You might not think that a 26-year-old play laden with talk of poison pills, stockholder shares and golden parachutes would make for captivating theatre.
But at the start of Jerry Sterner's 1987 play Other People's Money, buttoned-down middle manager Bill Coles (Paul Essiembre, in a less flashy performance than his turn as Col. Jessep in MTC's A Few Good Men, but one just as precise) reminds us there are stories hidden in numbers. And at the heart of those stories are people.
And what makes Other People's Money, and particularly the current production at the Royal Manitoba Theatre Centre Mainstage, so compelling is that it brings the people behind the abstractions of numbers and business into crystalline, if not always comfortable, focus.
The basics of the plot are familiar to anyone who's seen the 1991 film version starring Danny DeVito (a movie apparently so bad, director Ann Hodges implores the audience to forget it in her program notes). At the height of the capitalistic orgy that was 1980s America, New York corporate raider Lawrence "Larry the Liquidator" Garfinkle (Ashley Wright) sets his sights on a dying Rhode Island business. His plan is to dismantle the company and sell its components, the hundreds of workers who will lose their jobs in the process be damned.
Julia Arkos and Ashley Wright (Bruce Monk)
And so the business' aging CEO, Andrew "Jorgy" Jorgenson (Harry Nelken) and his loyal assistant Bea Sullivan (Terri Cherniack) prepare to engage in battle with Larry, aided by Bea's lawyer daughter Kate (played with great, scrappy energy by Julia Arkos). And it seems we're in for a Frank Capra-esque "David vs. Goliath" feel-good story.
And while I'm not going to say how it all ends, I will say Sterner, who was a businessman as well as a playwright, presents something considerably more complex, and considerably more engaging. Because while we know we should root for Jorgy and company, and we may not like Larry the Liquidator or what he says, Sterner makes him charming enough that we can't ignore him.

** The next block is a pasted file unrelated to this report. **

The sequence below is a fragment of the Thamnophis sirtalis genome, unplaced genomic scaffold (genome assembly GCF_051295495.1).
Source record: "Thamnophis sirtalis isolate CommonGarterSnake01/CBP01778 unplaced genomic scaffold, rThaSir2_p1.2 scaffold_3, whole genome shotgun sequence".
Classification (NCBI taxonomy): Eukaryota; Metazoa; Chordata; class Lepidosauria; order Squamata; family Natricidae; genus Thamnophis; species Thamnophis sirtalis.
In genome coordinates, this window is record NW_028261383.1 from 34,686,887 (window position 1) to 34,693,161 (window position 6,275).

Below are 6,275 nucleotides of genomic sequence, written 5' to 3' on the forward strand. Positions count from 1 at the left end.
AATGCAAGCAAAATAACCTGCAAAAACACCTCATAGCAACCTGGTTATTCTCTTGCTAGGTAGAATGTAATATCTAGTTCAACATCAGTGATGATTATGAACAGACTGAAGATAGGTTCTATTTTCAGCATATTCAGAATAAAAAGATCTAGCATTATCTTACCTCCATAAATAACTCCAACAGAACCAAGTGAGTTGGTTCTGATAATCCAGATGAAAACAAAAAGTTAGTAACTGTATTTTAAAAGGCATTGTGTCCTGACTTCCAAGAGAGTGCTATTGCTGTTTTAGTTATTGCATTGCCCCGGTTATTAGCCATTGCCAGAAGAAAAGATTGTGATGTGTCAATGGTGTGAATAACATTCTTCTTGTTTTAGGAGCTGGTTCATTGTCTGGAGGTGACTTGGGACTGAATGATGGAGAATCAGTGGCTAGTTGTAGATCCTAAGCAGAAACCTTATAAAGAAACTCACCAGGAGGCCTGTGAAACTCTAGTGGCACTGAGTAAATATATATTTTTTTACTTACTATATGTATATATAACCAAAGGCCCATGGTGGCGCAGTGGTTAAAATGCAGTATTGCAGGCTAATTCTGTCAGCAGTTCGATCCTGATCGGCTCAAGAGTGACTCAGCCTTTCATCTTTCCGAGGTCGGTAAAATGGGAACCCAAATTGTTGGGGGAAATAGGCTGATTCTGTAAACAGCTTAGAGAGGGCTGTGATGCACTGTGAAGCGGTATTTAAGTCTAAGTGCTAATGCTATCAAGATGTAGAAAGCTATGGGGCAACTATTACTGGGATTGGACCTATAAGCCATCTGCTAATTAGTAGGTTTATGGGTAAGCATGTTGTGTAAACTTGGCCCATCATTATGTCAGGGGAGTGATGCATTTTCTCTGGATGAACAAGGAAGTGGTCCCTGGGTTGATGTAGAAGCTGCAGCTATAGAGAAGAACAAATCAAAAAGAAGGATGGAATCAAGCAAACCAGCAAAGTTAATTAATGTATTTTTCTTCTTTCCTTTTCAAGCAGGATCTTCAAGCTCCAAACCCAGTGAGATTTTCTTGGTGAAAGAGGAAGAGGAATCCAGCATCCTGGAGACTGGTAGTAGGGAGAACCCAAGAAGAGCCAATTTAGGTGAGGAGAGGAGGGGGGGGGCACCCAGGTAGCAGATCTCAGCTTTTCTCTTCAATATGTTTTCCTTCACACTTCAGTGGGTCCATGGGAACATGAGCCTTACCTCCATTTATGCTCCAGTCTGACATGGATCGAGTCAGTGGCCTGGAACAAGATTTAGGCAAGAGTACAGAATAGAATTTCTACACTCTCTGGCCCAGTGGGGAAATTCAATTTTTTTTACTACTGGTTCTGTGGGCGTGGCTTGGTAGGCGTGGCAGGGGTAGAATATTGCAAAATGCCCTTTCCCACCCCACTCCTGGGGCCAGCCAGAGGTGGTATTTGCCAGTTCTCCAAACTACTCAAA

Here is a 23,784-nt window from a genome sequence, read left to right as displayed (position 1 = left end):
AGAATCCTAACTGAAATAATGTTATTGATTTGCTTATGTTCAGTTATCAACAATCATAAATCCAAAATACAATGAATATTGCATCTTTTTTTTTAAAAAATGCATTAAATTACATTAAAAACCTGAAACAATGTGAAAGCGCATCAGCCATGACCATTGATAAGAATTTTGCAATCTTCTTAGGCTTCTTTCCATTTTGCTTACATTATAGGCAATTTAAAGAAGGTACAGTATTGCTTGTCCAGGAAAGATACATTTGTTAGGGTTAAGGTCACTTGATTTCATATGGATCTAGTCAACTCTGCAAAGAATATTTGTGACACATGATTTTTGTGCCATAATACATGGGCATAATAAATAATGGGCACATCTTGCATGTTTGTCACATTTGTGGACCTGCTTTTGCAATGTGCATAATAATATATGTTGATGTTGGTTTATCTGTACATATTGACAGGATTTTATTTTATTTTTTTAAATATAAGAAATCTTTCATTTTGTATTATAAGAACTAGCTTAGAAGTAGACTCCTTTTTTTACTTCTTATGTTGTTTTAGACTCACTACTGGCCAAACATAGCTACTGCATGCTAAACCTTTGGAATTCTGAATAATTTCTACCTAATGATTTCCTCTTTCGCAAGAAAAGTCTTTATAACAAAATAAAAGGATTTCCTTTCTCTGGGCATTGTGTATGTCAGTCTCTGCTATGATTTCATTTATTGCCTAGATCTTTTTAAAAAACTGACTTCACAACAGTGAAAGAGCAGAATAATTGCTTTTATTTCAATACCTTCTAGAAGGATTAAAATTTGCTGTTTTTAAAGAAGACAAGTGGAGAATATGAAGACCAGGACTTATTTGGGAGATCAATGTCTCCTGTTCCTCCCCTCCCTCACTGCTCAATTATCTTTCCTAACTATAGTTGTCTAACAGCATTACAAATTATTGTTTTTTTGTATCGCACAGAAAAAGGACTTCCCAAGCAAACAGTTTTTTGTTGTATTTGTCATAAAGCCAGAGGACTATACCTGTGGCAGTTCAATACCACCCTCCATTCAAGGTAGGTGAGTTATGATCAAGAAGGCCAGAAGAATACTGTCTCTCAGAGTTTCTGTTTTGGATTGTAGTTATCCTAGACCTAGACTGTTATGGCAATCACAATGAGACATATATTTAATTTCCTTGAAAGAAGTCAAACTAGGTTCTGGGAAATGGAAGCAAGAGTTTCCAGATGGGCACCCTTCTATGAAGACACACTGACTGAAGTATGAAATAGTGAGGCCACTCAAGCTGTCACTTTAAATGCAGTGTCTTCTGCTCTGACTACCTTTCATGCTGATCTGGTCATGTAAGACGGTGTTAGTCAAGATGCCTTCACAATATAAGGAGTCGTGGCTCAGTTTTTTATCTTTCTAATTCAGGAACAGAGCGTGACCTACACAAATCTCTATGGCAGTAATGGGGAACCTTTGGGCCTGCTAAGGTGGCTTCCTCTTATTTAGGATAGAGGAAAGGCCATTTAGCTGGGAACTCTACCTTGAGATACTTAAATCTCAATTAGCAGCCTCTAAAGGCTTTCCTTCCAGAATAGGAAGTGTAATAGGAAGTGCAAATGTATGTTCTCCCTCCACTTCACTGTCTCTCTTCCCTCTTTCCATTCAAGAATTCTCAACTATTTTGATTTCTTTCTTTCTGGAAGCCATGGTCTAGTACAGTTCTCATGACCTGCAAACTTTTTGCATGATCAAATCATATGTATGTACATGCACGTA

And as the story unfolds, the unsettling notion that his "greed is good" message just might have a kernel of truth begins to take hold. It's a play that succeeds by painting its story in a surprisingly deep palette of greys.
It also wins its audience over with witty, snappy dialogue, and Hodges' whip-smart production makes the most of it. She runs the play's 130 minutes at a breakneck pace, and the dialogue crackles. The five-person cast all turn in strong performances, but Wright wins the night by finding a perfect balance of likability and loathsomeness in the gluttonous, vulgar, but still surprisingly charismatic Larry.
It's not without its flaws - some of the monologues and asides are a bit too cute, and the second act occasionally gets bogged down in rhetorical speechifying. But by that point, I was sufficiently engaged by the production to stay with it.
Hodges and her design team also wisely suggest the '80s, rather than beating us over the head with period references. Brian Perchaluk's minimalist glass and metal set brings to mind those monolithic buildings where the wheels of finance, so mysterious to most of us, turn. And John Bent Jr.'s sound design is understated, subtle, and effectively disturbing at just the right moments.
Yes, there's lots of numbers and 1980s businessspeak. But behind it all are people, not so unlike us, living in a time that sounds not so different from the present day. It may be Other People's Money, but it still feels - for better and for worse - like our story.
Other People's Money runs at the RMTC John Hirsch Theatre Mainstage until May 11.